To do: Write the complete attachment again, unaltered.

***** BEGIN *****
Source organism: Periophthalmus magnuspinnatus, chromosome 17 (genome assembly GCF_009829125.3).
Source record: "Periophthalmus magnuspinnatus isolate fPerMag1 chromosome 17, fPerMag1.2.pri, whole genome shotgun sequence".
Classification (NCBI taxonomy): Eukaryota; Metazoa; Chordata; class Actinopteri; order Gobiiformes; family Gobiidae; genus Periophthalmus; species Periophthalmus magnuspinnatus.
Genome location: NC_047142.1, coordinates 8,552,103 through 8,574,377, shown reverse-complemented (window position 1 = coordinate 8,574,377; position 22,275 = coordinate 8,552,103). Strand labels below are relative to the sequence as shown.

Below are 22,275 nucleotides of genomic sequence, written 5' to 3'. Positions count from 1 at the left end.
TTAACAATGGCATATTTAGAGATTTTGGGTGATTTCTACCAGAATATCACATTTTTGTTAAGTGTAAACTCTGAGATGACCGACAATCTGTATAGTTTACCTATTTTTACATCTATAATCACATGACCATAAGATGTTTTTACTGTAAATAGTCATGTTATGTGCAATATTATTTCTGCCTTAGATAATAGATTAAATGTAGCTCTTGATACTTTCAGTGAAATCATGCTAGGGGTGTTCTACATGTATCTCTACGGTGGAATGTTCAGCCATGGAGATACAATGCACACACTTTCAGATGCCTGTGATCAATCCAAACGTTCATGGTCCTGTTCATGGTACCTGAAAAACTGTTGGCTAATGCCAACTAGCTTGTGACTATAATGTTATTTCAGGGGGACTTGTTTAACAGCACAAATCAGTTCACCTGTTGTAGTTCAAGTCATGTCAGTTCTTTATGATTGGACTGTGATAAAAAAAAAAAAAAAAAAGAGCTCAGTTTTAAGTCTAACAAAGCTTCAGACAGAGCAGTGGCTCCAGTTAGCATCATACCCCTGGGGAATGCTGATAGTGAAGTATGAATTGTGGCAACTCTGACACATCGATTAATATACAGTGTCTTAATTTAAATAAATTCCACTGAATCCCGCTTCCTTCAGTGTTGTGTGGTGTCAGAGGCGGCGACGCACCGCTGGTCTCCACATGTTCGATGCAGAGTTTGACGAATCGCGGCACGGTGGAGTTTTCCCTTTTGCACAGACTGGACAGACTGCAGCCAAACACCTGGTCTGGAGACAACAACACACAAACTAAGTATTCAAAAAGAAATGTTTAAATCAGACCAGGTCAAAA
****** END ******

Source organism: Periophthalmus magnuspinnatus, chromosome 17 (genome assembly GCF_009829125.3).
Source record: "Periophthalmus magnuspinnatus isolate fPerMag1 chromosome 17, fPerMag1.2.pri, whole genome shotgun sequence".
Classification (NCBI taxonomy): Eukaryota; Metazoa; Chordata; class Actinopteri; order Gobiiformes; family Gobiidae; genus Periophthalmus; species Periophthalmus magnuspinnatus.
Genome location: NC_047142.1, coordinates 8,552,103 through 8,574,377, shown reverse-complemented (window position 1 = coordinate 8,574,377; position 22,275 = coordinate 8,552,103). Strand labels below are relative to the sequence as shown.

Below are 22,275 nucleotides of genomic sequence, written 5' to 3'. Positions count from 1 at the left end.
TTAACAATGGCATATTTAGAGATTTTGGGTGATTTCTACCAGAATATCACATTTTTGTTAAGTGTAAACTCTGAGATGACCGACAATCTGTATAGTTTACCTATTTTTACATCTATAATCACATGACCATAAGATGTTTTTACTGTAAATAGTCATGTTATGTGCAATATTATTTCTGCCTTAGATAATAGATTAAATGTAGCTCTTGATACTTTCAGTGAAATCATGCTAGGGGTGTTCTACATGTATCTCTACGGTGGAATGTTCAGCCATGGAGATACAATGCACACACTTTCAGATGCCTGTGATCAATCCAAACGTTCATGGTCCTGTTCATGGTACCTGAAAAACTGTTGGCTAATGCCAACTAGCTTGTGACTATAATGTTATTTCAGGGGGACTTGTTTAACAGCACAAATCAGTTCACCTGTTGTAGTTCAAGTCATGTCAGTTCTTTATGATTGGACTGTGATAAAAAAAAAAAAAAAAAAGAGCTCAGTTTTAAGTCTAACAAAGCTTCAGACAGAGCAGTGGCTCCAGTTAGCATCATACCCCTGGGGAATGCTGATAGTGAAGTATGAATTGTGGCAACTCTGACACATCGATTAATATACAGTGTCTTAATTTAAATAAATTCCACTGAATCCCGCTTCCTTCAGTGTTGTGTGGTGTCAGAGGCGGCGACGCACCGCTGGTCTCCACATGTTCGATGCAGAGTTTGACGAATCGCGGCACGGTGGAGTTTTCCCTTTTGCACAGACTGGACAGACTGCAGCCAAACACCTGGTCTGGAGACAACAACACACAAACTAAGTATTCAAAAAGAAATGTTTAAATCAGACCAGGTCAAAA